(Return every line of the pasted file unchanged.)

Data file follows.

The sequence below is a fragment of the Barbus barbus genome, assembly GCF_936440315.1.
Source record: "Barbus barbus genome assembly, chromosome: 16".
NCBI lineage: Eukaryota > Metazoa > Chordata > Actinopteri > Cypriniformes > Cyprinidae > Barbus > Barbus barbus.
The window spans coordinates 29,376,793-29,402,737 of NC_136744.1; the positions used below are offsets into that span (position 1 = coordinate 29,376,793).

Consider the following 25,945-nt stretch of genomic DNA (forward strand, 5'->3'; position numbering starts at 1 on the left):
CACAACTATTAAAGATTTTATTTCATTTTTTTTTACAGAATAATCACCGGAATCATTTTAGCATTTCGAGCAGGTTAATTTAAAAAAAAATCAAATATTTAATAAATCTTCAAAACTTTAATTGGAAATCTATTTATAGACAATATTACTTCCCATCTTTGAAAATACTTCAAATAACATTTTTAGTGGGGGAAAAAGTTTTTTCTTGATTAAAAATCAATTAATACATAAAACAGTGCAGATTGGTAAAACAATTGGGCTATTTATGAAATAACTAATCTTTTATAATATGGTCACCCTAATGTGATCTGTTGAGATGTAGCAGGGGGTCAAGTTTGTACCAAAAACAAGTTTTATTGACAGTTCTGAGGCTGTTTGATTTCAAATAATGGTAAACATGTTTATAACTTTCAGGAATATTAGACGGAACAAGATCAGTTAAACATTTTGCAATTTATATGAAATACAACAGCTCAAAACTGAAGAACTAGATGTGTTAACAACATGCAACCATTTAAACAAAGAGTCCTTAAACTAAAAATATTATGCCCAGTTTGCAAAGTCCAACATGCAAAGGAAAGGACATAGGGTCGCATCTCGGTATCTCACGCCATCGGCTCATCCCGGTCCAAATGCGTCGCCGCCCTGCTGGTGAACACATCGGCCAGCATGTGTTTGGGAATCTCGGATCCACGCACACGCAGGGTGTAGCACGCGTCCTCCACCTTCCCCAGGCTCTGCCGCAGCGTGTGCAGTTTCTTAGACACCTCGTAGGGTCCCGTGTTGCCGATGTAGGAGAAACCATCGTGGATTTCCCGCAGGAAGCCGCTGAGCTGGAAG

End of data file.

The sequence below is a fragment of the Barbus barbus genome, assembly GCF_936440315.1.
Source record: "Barbus barbus genome assembly, chromosome: 16".
NCBI lineage: Eukaryota > Metazoa > Chordata > Actinopteri > Cypriniformes > Cyprinidae > Barbus > Barbus barbus.
The window spans coordinates 29,376,793-29,402,737 of NC_136744.1; the positions used below are offsets into that span (position 1 = coordinate 29,376,793).

Consider the following 25,945-nt stretch of genomic DNA (forward strand, 5'->3'; position numbering starts at 1 on the left):
CACAACTATTAAAGATTTTATTTCATTTTTTTTTACAGAATAATCACCGGAATCATTTTAGCATTTCGAGCAGGTTAATTTAAAAAAAAATCAAATATTTAATAAATCTTCAAAACTTTAATTGGAAATCTATTTATAGACAATATTACTTCCCATCTTTGAAAATACTTCAAATAACATTTTTAGTGGGGGAAAAAGTTTTTTCTTGATTAAAAATCAATTAATACATAAAACAGTGCAGATTGGTAAAACAATTGGGCTATTTATGAAATAACTAATCTTTTATAATATGGTCACCCTAATGTGATCTGTTGAGATGTAGCAGGGGGTCAAGTTTGTACCAAAAACAAGTTTTATTGACAGTTCTGAGGCTGTTTGATTTCAAATAATGGTAAACATGTTTATAACTTTCAGGAATATTAGACGGAACAAGATCAGTTAAACATTTTGCAATTTATATGAAATACAACAGCTCAAAACTGAAGAACTAGATGTGTTAACAACATGCAACCATTTAAACAAAGAGTCCTTAAACTAAAAATATTATGCCCAGTTTGCAAAGTCCAACATGCAAAGGAAAGGACATAGGGTCGCATCTCGGTATCTCACGCCATCGGCTCATCCCGGTCCAAATGCGTCGCCGCCCTGCTGGTGAACACATCGGCCAGCATGTGTTTGGGAATCTCGGATCCACGCACACGCAGGGTGTAGCACGCGTCCTCCACCTTCCCCAGGCTCTGCCGCAGCGTGTGCAGTTTCTTAGACACCTCGTAGGGTCCCGTGTTGCCGATGTAGGAGAAACCATCGTGGATTTCCCGCAGGAAGCCGCTGAGCTGGAAG